Parents need to apply for childcare allowance, and the mother will need to show the Mutter Kind Pass, a document proving she has correctly carried out the mandatory examinations. 

Elternteilzeit

The parents who have worked with the same company for at least three years are entitled to request Elternteilzeit or “parents part-time”.

In that case, they can negotiate with employers to find a part-time working solution, usually working fewer hours every day or working fewer days a week.

However, not all companies can provide the scheme, as they need a minimum number of employers, and there are also requirements for employers.

Family benefits

Austria offers several benefits packages to families – some not conditioned to having worked in the country at all. 

For example, the Familienbeihilfe is paid monthly to every child resident in Austria until they turn 24 – with some exceptions. The amount depends on the child’s age but can reach € 165.10 a month for one child.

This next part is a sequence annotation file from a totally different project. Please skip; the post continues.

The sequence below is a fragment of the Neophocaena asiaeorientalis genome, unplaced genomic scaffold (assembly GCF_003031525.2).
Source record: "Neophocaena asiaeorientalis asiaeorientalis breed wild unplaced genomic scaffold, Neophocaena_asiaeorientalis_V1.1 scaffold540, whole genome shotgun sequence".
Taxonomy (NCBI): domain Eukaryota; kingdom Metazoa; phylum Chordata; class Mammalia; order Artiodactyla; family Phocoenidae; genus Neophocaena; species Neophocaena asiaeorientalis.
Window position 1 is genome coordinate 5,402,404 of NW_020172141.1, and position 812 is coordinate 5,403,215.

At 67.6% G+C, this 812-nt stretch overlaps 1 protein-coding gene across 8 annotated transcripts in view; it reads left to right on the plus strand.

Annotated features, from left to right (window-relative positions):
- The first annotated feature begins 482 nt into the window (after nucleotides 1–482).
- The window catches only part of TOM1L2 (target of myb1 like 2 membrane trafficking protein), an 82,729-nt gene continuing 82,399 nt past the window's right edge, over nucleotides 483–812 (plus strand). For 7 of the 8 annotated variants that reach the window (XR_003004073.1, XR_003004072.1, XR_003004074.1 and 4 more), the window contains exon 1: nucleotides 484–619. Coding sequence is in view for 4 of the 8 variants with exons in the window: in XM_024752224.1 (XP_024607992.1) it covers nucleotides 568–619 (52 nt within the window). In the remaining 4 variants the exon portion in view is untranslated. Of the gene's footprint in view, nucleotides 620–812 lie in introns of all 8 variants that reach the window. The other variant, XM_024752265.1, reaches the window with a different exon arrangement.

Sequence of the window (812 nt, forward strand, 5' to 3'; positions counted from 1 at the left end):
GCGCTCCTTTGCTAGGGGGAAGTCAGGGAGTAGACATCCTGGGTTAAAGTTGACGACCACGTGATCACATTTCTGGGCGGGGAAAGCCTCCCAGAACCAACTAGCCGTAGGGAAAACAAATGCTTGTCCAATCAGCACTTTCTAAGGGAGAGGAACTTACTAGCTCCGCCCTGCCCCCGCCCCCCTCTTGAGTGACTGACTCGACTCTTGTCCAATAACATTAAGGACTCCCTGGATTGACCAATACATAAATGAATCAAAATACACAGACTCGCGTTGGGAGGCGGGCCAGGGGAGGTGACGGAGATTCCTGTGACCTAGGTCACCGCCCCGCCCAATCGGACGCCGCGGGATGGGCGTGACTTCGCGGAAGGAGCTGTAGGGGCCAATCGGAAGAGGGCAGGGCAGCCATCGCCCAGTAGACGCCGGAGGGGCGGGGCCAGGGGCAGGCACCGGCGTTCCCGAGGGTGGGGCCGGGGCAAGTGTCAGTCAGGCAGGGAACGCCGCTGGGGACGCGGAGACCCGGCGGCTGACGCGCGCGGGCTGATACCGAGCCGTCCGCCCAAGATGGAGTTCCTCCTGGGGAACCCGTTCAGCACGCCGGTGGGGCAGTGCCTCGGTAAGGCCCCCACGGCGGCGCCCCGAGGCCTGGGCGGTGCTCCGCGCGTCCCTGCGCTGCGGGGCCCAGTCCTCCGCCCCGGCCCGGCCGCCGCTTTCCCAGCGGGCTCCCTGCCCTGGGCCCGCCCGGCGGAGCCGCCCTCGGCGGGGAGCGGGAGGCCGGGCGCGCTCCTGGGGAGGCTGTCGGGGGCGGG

The only requirements are that the parents’ centre of life is in Austria and they live with the child. From 18 years of age, there are also requirements and conditions regarding education and schooling.

“Even if the child just moved into Austria, and even if they are not babies, they are entitled to that money as long as parents live here legally and are insured”, the advisor added. 

In addition, families get tax benefits for having children or in case of single parents, for example. Families with children between the ages of six and 15 also get the yearly Schulstartgeld every September, an automatic €100 payment before the beginning of the school year. 

Among the bonus possibilities is a € 1.000 partnership bonus that parents can request if they have received childcare allowance in approximately equal proportions (50:50 to 60:40) and for at least 124 days each. 

Austria has several online calculators to help families check their benefits depending on income or duration of parental leave.